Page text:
Just like consistently all this stuff. People are now making jokes about it, you know? Maybe. Yeah, yeah, yeah. I just, I just get the mark out designer to edit the images, right? Yeah, exactly. Um, but it is a, you know, you said that the pe you are the, some of the people you hang around with. Yes. So I joined a few communities and there were, um, You know, you attract people with similar values.
This is why we’ve always got on, yes. This is why some other people can’t stand us snitchy. Right? Because, you know, my, my list is growing. Um, but you do, you, you connect with people that think like you, that feel like you as well, and that you feel that affinity with. And for me that’s what’s happened. And I really have ended up with a core of people now who, um, I said, You driving back after dropping my daughter off at college, I, I read one of these people and I was like, I’ve got nothing to talk about.
Um, but I’m driving back and I just thought if you’d, if you’d be around for a chat and we ended up having a conversation and, um, we’ve just like with, you know, if there’s a solution to something that I’ve, I’ve shared that there’s an issue I’m having and I’ve kind of got solution to it. But these are people that, they’re your cheerleaders.
They will support you. Um, they will, when you are being unreasonable. They’ll frigging tell. Yeah, that
Nishi: actually that’s really important cuz I guess like business can be quite an emotionally strained thing so you can, you can end up making a lot of decisions based on gut feel and unfortunately you don’t always get ’em right.
But, um, a lot of the time you do. Um, yeah, I think I’ve noticed, like when, when I look at maybe like, uh, people employment, they tend to have more people around them and they, it’s a lot easier for them to build that community because, There, there, there’s more of them. Well,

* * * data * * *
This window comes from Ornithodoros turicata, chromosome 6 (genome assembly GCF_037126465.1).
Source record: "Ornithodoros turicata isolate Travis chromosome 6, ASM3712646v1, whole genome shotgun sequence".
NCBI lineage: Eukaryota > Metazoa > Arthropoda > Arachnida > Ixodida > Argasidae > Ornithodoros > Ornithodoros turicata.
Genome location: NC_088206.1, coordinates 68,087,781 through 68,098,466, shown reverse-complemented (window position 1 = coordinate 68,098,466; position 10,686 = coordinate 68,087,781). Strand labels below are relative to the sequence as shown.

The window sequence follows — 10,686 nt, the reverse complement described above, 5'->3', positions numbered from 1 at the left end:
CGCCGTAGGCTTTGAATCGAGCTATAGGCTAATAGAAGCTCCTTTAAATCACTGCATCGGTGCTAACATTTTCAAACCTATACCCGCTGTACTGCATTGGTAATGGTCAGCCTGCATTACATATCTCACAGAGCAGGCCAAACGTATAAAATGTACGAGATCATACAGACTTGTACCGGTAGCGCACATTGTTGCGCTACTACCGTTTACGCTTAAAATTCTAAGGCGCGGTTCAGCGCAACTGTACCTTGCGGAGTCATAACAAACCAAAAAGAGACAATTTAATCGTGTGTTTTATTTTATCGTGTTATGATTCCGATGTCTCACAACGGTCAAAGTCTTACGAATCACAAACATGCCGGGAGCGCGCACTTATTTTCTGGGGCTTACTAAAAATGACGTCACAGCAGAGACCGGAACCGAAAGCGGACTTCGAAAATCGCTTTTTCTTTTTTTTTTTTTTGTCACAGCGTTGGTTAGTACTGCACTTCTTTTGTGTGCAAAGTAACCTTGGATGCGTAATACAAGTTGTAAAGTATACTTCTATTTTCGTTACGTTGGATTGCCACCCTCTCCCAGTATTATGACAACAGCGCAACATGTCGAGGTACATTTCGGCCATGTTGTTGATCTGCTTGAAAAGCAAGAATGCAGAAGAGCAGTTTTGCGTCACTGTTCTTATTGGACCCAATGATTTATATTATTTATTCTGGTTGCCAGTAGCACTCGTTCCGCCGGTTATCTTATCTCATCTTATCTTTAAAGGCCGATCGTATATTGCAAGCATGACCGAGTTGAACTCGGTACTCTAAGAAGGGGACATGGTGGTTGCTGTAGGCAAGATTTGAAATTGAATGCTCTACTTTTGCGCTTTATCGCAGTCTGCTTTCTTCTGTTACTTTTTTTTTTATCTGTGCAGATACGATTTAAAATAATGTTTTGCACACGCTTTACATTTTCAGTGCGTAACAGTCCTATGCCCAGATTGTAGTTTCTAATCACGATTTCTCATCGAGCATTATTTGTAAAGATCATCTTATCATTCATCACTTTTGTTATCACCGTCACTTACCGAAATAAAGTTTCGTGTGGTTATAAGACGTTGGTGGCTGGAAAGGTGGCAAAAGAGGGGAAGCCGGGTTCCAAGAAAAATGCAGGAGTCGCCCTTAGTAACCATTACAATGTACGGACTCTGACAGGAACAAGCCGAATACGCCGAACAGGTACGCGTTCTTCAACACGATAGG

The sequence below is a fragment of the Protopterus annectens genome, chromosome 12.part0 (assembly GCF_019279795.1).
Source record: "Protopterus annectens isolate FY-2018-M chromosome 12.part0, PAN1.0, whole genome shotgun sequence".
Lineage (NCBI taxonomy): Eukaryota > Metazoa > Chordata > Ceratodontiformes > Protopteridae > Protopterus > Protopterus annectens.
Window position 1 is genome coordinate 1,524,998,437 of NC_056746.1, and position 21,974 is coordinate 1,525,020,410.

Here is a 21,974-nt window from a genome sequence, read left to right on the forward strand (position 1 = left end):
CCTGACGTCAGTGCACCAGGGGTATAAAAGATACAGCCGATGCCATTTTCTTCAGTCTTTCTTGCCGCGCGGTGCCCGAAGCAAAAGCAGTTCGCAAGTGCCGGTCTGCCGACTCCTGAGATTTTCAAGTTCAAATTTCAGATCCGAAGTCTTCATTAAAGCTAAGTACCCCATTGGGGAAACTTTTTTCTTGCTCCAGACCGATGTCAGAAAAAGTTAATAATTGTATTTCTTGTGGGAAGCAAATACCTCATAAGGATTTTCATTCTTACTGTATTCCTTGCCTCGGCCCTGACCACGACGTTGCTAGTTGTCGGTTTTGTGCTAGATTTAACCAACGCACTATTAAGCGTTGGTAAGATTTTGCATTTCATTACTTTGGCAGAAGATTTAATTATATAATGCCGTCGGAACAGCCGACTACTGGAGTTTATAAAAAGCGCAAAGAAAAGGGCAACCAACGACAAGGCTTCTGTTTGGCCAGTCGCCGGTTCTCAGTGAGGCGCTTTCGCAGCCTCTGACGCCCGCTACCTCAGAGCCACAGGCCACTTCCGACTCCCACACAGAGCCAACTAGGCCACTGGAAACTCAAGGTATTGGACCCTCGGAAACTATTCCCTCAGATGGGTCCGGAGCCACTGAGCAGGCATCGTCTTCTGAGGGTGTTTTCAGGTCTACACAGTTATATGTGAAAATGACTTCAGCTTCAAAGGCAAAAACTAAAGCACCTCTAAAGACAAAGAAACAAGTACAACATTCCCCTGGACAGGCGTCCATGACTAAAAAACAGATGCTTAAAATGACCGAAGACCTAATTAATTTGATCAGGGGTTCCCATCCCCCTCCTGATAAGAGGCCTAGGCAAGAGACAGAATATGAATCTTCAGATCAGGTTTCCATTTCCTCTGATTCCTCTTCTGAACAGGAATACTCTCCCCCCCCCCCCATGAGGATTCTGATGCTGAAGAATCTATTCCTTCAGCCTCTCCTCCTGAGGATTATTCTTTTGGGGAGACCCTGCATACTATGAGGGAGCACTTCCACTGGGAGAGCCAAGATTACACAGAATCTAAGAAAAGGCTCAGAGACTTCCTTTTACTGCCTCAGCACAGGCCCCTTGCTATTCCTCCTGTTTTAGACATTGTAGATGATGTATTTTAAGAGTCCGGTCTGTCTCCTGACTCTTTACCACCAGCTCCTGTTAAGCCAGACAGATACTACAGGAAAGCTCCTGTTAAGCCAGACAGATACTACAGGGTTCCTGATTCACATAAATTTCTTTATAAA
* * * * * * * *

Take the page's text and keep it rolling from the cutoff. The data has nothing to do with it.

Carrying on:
Christina: their problems are more run of the mill.
Yes, yes. Their challenges are more run of the mill.
Nishi: Whereas I think for, for the people I know in business, I’ve had to work really hard to, to pull them together and, and because they’re like ambitious and they’re, they’re, they’re not all over the places and not composed. They’re all over the places and they, they literally wanna explore and see the world and the country and go places and do business.
So, uh, I guess with. You know, the people in, in the community I have, have built, and people like us, we might not see each other as much as other people do, but when, when we do come together, it can’t, we always seem to find a way to gravitate towards the same things and come together. And it, it does make, it does make, um, a big difference.